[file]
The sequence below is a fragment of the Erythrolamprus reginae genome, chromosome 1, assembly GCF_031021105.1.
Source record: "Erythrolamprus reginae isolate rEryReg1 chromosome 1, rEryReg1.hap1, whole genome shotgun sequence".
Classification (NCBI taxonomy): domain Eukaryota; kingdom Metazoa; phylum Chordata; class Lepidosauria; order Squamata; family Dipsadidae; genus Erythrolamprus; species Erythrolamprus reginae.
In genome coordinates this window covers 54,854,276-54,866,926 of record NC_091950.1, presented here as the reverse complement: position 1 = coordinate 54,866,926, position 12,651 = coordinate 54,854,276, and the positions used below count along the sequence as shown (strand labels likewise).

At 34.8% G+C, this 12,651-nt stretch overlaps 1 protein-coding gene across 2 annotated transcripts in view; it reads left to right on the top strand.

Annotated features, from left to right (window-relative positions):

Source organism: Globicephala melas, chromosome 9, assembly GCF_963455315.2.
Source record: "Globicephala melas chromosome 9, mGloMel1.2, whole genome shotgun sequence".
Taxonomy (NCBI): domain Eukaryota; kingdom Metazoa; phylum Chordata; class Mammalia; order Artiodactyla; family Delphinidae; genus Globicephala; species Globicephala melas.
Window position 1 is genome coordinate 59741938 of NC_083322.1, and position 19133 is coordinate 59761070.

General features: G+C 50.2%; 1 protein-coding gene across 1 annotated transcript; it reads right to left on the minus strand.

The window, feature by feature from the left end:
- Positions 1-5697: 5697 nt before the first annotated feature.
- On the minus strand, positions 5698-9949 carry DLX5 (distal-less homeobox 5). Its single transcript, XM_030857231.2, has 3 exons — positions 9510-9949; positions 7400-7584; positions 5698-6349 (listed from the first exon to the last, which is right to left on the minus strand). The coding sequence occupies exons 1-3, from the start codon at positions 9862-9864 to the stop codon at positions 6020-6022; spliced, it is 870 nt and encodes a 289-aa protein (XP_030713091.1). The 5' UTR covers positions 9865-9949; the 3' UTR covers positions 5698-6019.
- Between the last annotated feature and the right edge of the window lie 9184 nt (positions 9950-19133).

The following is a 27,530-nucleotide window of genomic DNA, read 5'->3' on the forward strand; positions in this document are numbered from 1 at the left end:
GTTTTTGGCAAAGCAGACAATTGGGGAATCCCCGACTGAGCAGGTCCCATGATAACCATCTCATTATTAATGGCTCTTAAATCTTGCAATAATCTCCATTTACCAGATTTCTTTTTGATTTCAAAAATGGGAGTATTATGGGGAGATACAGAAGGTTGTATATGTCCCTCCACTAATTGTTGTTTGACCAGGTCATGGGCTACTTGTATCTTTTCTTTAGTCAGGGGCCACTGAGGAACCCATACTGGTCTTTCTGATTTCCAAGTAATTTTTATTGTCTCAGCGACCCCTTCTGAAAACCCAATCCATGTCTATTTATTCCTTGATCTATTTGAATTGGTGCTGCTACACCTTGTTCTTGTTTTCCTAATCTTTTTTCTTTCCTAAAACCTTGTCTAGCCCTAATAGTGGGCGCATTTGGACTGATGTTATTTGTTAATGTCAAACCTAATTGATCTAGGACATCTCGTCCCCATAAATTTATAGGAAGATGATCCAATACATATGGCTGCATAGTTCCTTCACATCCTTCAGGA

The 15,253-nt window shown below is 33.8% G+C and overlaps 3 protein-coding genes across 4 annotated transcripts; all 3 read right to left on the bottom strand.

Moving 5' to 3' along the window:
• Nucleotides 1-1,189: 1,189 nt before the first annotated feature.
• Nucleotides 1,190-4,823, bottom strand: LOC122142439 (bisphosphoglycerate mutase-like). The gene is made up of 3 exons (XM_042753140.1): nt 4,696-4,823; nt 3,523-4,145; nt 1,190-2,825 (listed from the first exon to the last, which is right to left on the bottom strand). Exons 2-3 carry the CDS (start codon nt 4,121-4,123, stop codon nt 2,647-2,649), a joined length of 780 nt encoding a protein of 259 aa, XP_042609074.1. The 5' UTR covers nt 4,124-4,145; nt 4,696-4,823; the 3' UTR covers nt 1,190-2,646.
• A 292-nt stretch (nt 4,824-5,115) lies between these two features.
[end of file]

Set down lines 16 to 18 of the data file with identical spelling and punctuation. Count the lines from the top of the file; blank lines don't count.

The following is a 27,530-nucleotide window of genomic DNA, read 5'->3' on the forward strand; positions in this document are numbered from 1 at the left end:
GTTTTTGGCAAAGCAGACAATTGGGGAATCCCCGACTGAGCAGGTCCCATGATAACCATCTCATTATTAATGGCTCTTAAATCTTGCAATAATCTCCATTTACCAGATTTCTTTTTGATTTCAAAAATGGGAGTATTATGGGGAGATACAGAAGGTTGTATATGTCCCTCCACTAATTGTTGTTTGACCAGGTCATGGGCTACTTGTATCTTTTCTTTAGTCAGGGGCCACTGAGGAACCCATACTGGTCTTTCTGATTTCCAAGTAATTTTTATTGTCTCAGCGACCCCTTCTGAAAACCCAATCCATGTCTATTTATTCCTTGATCTATTTGAATTGGTGCTGCTACACCTTGTTCTTGTTTTCCTAATCTTTTTTCTTTCCTAAAACCTTGTCTAGCCCTAATAGTGGGCGCATTTGGACTGATGTTATTTGTTAATGTCAAACCTAATTGATCTAGGACATCTCGTCCCCATAAATTTATAGGAAGATGATCCAATACATATGGCTGCATAGTTCCTTCACATCCTTCAGGA

The 15,253-nt window shown below is 33.8% G+C and overlaps 3 protein-coding genes across 4 annotated transcripts; all 3 read right to left on the bottom strand.